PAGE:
If you have 30 grand burning a hole in your pocket or you’ve just set yourself a nice budget for your next weekend fun car, you may not be able to buy a brand new Corvette, but you are spoiled for choice when it comes to classics. Truck, convertible, German luxury sedan, Japanese sport compact, you name it, $30,000 goes a long way in this hobby. And if you want a little upside, these eight vehicles are rising in price and buyer interest, and look ready to just keep on going as measured by their latest Hagerty Vehicle Ratings.
[What’s the Hagerty Vehicle Rating? It is a data-driven 0–100 rating that determines how vehicles are performing in the current market. A 50-point rating indicates that a vehicle is keeping pace with the market overall. Ratings above 50 indicate above-average appreciation; vehicles below a 50-point rating are lagging behind the market. The rating takes into account the number of vehicles insured and quoted through Hagerty, along with auction activity and private sales results. The HVR is not an indicator of future collectability.]
Classic Mercedes-Benz SLs have each risen and fallen in value over the past several years, and they’ve mostly done so in chronological order (300SL, 190SL, 230/250/280SL, etc.), but it’s now the 1990–2002 R129’s turn to climb. Values have been growing for a couple of years but continue to do so, especially for the V-8 500SL (called the SL500 after 1993). But even with recent spikes, R129 SLs still offer buckets of speed, style, and luxury per dollar and all but the very best examples come in well below our $30,000 budget, not to mention a fraction of what they cost new. Even if you’re willing to take a gamble on the more complex SL600, one can still be bought temptingly cheap, and you get to tell people you have a V-12.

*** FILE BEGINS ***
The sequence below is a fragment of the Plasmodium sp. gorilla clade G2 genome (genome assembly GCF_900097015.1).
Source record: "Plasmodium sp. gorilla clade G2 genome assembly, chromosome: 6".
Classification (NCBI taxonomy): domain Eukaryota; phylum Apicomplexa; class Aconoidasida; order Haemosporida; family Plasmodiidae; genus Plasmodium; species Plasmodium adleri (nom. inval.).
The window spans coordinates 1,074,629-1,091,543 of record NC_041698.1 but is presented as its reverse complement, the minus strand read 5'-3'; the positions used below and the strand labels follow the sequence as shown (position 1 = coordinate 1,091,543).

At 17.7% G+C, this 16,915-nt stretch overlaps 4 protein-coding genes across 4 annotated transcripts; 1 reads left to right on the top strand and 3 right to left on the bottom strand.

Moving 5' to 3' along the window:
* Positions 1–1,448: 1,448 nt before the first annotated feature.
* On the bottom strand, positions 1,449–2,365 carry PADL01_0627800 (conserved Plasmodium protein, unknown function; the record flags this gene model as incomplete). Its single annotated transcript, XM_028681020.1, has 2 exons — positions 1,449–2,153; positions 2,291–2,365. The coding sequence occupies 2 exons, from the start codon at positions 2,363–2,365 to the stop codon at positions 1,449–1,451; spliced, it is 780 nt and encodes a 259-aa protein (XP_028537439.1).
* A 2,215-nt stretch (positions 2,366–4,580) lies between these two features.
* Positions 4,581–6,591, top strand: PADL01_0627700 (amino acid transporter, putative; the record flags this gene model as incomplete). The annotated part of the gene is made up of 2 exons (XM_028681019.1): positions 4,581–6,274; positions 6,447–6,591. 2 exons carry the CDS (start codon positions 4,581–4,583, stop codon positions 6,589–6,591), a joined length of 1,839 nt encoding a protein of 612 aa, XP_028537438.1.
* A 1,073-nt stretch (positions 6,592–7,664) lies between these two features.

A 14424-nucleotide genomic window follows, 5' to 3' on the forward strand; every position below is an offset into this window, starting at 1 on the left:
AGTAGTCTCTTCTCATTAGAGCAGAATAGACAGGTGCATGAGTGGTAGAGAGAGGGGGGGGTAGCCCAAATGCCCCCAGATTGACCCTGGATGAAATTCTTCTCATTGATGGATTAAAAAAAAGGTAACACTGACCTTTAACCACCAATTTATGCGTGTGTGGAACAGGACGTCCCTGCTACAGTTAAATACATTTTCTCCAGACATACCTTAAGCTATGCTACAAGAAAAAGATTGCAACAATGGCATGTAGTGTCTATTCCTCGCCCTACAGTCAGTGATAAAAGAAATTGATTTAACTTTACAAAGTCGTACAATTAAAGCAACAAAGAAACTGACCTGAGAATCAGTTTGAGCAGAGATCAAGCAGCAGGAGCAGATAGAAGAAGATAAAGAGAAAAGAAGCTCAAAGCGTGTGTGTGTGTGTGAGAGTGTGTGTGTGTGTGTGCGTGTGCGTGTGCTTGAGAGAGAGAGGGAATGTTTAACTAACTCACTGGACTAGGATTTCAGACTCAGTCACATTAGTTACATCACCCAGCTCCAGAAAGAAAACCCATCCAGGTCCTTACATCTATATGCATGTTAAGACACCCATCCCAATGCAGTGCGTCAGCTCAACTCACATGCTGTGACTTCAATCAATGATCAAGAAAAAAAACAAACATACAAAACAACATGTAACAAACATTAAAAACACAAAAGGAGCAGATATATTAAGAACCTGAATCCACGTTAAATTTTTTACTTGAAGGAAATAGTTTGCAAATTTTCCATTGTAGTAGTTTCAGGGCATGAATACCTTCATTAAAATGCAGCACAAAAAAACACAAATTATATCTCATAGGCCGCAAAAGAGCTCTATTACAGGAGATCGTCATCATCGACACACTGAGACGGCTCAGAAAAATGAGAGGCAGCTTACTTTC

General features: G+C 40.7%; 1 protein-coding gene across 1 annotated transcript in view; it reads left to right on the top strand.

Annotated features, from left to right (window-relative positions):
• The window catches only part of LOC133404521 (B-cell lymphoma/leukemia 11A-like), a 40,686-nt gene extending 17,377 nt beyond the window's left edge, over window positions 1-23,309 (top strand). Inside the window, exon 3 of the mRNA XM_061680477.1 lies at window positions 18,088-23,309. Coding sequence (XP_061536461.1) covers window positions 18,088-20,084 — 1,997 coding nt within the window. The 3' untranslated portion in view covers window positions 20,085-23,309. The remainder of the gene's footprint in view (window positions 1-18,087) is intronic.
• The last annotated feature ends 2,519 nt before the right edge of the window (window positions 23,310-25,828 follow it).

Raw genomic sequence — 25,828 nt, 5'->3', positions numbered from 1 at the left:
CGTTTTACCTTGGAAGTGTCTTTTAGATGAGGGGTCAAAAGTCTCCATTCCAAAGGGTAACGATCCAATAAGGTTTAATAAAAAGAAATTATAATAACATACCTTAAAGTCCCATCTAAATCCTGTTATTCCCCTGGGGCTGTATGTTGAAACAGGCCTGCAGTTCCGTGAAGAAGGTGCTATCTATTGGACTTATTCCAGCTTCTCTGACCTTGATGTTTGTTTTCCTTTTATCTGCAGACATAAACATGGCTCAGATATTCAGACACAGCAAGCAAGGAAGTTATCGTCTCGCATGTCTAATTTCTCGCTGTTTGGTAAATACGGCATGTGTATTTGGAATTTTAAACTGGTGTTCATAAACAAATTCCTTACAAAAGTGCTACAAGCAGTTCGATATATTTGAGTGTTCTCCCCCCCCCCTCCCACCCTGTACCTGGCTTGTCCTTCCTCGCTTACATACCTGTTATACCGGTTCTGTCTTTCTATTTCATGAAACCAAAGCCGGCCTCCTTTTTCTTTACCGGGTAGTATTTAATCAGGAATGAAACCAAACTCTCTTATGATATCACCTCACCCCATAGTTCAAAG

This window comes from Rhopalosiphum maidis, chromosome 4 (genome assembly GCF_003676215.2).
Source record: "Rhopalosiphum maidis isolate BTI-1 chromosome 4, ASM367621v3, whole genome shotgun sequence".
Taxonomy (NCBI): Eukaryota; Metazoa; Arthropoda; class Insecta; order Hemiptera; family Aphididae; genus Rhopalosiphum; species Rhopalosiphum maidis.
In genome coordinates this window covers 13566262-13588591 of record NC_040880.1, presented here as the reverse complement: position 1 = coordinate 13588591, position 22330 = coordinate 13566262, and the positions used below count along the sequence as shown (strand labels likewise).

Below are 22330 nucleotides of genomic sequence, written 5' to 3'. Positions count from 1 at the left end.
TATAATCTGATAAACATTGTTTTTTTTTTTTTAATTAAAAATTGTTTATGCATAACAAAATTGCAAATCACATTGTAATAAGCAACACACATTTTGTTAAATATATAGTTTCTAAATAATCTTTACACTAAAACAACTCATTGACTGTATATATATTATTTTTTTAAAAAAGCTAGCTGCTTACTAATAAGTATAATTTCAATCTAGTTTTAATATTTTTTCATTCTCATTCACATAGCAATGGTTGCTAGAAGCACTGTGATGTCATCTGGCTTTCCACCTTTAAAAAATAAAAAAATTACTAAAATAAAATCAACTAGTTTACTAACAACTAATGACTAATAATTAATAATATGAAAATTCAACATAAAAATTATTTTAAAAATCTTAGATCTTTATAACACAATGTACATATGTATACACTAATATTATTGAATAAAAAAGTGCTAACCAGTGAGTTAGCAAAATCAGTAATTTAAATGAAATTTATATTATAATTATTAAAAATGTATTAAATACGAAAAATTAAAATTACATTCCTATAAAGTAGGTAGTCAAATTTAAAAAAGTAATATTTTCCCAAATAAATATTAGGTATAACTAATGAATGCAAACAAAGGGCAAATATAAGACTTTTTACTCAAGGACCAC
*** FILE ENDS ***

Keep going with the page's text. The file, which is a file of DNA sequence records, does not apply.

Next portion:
A first-gen (1966–77) Bronco will set you back some serious coin these days. In #2 (Excellent) condition, certain models command over 50 grand. Certain custom Broncos and ultra-rare Stroppe Baja Editions have even sold for six figures in recent years. The later, larger, F-100-based 1978–79 model has been getting more interest and more expensive as a result of the earlier Bronco’s explosion, but it’s still in a different ballpark in terms of value. Values are up about 45 percent over the past three years, but even excellent ones aren’t worth much more than 20 grand. A 1980–86 Bronco, which we put on our 2019 Bull Market List, is cheaper still.
The E39 was the third generation for the M5 super-sedan, offering a 5.0-liter V-8 with 394 horsepower and a 0–60 time of 4.6 seconds. It cost about 70 grand when it was new, but although most automobiles from the early 2000s are just used cars, collectors and BMW fiends have taken a serious liking to the E39 M5 and low-mile examples command big bucks. One even sold for $176,000 in Pebble Beach last year, but that was a 500-mile time capsule. Shop around for one with some miles and a little wear and tear, though, and a sub-$30,000 M5 can be yours. But condition #3 M5s are already pushing 30 grand, and look to have nowhere to go but up. Better hurry.